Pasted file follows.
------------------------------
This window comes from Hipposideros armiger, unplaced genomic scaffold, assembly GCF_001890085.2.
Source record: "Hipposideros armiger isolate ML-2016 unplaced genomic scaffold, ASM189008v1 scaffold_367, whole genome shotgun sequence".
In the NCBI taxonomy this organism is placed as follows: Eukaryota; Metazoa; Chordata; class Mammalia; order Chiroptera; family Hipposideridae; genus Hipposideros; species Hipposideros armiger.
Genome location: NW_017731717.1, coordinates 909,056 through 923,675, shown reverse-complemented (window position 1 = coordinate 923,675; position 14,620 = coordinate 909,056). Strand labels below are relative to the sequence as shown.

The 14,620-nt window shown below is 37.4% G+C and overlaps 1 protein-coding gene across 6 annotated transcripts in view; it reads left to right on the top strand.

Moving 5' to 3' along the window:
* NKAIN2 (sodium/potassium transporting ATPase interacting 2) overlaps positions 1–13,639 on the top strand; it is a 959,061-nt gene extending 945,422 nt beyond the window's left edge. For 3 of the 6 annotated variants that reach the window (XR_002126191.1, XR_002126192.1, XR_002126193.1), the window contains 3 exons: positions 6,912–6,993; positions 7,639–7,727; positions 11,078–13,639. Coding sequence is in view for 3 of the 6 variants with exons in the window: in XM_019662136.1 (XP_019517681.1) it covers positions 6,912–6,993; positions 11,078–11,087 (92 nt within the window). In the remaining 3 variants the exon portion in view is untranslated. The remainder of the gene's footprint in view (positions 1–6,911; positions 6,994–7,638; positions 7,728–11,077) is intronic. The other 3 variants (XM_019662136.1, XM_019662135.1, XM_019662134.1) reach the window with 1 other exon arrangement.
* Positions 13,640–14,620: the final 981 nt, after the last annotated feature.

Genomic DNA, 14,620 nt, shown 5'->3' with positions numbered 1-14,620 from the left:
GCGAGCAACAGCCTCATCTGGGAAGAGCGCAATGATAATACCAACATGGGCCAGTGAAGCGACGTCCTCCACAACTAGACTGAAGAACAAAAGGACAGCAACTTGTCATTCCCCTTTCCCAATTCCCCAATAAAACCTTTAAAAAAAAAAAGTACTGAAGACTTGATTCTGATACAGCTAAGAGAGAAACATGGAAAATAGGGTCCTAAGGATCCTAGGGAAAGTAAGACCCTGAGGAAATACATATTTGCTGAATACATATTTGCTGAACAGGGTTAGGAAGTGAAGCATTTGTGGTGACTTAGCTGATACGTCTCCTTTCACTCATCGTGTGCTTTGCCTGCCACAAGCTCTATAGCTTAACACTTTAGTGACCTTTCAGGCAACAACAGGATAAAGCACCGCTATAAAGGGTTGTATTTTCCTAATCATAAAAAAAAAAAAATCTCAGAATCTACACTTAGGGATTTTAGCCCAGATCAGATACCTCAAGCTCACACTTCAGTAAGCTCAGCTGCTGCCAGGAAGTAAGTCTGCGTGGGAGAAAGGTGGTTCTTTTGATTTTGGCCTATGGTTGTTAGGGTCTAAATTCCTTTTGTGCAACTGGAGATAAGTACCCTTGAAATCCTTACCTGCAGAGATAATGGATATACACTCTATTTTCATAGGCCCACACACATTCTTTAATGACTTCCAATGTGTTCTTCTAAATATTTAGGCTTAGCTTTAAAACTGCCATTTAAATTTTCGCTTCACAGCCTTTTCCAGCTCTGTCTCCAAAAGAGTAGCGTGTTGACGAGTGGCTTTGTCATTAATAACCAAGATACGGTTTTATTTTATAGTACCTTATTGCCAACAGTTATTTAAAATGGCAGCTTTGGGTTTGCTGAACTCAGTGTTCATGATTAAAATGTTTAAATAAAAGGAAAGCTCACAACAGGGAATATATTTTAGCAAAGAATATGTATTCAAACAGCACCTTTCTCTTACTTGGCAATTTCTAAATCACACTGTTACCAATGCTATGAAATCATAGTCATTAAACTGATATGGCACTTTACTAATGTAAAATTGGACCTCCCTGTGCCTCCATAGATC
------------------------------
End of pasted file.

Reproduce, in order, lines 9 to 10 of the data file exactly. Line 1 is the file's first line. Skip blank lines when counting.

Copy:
Genomic DNA, 14,620 nt, shown 5'->3' with positions numbered 1-14,620 from the left:
GCGAGCAACAGCCTCATCTGGGAAGAGCGCAATGATAATACCAACATGGGCCAGTGAAGCGACGTCCTCCACAACTAGACTGAAGAACAAAAGGACAGCAACTTGTCATTCCCCTTTCCCAATTCCCCAATAAAACCTTTAAAAAAAAAAAGTACTGAAGACTTGATTCTGATACAGCTAAGAGAGAAACATGGAAAATAGGGTCCTAAGGATCCTAGGGAAAGTAAGACCCTGAGGAAATACATATTTGCTGAATACATATTTGCTGAACAGGGTTAGGAAGTGAAGCATTTGTGGTGACTTAGCTGATACGTCTCCTTTCACTCATCGTGTGCTTTGCCTGCCACAAGCTCTATAGCTTAACACTTTAGTGACCTTTCAGGCAACAACAGGATAAAGCACCGCTATAAAGGGTTGTATTTTCCTAATCATAAAAAAAAAAAAATCTCAGAATCTACACTTAGGGATTTTAGCCCAGATCAGATACCTCAAGCTCACACTTCAGTAAGCTCAGCTGCTGCCAGGAAGTAAGTCTGCGTGGGAGAAAGGTGGTTCTTTTGATTTTGGCCTATGGTTGTTAGGGTCTAAATTCCTTTTGTGCAACTGGAGATAAGTACCCTTGAAATCCTTACCTGCAGAGATAATGGATATACACTCTATTTTCATAGGCCCACACACATTCTTTAATGACTTCCAATGTGTTCTTCTAAATATTTAGGCTTAGCTTTAAAACTGCCATTTAAATTTTCGCTTCACAGCCTTTTCCAGCTCTGTCTCCAAAAGAGTAGCGTGTTGACGAGTGGCTTTGTCATTAATAACCAAGATACGGTTTTATTTTATAGTACCTTATTGCCAACAGTTATTTAAAATGGCAGCTTTGGGTTTGCTGAACTCAGTGTTCATGATTAAAATGTTTAAATAAAAGGAAAGCTCACAACAGGGAATATATTTTAGCAAAGAATATGTATTCAAACAGCACCTTTCTCTTACTTGGCAATTTCTAAATCACACTGTTACCAATGCTATGAAATCATAGTCATTAAACTGATATGGCACTTTACTAATGTAAAATTGGACCTCCCTGTGCCTCCATAGATC